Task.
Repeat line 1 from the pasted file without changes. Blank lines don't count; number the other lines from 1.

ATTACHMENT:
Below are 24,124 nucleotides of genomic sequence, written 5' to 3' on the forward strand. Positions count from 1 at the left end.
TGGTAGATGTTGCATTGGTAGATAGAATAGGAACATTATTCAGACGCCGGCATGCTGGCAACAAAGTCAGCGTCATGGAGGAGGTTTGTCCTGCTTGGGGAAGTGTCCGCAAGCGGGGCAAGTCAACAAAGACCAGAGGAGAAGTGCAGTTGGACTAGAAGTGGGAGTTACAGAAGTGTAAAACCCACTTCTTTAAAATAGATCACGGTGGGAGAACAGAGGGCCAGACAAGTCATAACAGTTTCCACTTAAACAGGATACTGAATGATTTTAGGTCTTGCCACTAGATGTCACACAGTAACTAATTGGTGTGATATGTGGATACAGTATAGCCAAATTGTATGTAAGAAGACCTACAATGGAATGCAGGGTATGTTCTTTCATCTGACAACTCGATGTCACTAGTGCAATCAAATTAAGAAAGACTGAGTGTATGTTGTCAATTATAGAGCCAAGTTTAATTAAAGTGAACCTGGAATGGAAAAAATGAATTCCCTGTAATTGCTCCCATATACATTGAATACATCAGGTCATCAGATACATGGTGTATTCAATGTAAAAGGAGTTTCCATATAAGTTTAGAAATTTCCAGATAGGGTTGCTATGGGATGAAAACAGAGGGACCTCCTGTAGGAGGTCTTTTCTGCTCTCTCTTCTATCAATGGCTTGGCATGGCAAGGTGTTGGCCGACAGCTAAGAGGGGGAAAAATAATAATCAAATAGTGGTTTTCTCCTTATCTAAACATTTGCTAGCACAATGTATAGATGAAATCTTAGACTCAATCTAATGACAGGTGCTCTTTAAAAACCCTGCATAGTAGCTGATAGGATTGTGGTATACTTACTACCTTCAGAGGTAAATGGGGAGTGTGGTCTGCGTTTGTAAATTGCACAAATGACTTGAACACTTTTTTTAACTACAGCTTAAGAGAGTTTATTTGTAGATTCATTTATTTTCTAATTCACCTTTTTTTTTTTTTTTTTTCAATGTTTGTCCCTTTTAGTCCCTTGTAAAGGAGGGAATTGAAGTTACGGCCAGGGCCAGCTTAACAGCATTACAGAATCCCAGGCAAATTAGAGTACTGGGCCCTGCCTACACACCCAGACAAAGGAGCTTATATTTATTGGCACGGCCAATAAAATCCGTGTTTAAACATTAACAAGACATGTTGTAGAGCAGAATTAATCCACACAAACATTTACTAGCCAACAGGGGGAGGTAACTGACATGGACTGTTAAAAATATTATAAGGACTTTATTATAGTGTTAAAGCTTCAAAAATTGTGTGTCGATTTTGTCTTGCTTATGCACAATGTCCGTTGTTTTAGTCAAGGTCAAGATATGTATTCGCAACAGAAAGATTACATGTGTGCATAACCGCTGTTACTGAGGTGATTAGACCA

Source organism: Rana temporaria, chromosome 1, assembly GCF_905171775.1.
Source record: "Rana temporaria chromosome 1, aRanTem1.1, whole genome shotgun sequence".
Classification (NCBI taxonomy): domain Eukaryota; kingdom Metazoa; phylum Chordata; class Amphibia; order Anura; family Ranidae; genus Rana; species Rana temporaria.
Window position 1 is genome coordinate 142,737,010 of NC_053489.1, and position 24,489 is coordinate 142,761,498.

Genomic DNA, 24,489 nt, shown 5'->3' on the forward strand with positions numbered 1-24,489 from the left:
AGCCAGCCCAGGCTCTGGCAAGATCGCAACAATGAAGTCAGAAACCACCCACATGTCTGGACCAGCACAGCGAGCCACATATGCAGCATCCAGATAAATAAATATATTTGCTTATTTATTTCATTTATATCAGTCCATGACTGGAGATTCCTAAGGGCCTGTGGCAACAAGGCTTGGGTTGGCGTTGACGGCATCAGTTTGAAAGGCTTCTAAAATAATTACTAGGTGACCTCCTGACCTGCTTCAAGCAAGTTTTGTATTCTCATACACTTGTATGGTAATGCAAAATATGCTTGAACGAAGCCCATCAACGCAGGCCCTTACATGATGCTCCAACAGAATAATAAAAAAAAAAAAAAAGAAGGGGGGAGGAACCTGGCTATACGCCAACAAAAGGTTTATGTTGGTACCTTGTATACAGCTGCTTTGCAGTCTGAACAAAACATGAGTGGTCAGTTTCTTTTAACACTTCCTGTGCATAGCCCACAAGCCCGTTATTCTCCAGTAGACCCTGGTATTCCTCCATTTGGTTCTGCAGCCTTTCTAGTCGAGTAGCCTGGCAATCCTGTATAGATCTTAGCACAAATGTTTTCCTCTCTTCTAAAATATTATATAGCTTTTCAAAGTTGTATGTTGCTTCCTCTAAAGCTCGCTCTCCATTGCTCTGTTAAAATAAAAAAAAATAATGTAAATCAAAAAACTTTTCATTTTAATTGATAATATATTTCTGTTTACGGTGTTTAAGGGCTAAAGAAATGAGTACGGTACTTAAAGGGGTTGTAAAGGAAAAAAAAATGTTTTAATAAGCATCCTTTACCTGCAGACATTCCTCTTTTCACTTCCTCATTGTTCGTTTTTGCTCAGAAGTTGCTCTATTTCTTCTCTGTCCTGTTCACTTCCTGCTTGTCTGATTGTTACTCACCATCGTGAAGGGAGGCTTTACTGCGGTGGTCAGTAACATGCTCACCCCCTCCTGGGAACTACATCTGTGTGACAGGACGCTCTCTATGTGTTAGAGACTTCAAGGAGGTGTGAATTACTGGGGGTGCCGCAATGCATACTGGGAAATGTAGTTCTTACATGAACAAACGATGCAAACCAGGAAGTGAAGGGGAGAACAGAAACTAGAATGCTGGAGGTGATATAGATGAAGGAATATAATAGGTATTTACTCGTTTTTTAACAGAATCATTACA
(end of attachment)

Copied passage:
Below are 24,124 nucleotides of genomic sequence, written 5' to 3' on the forward strand. Positions count from 1 at the left end.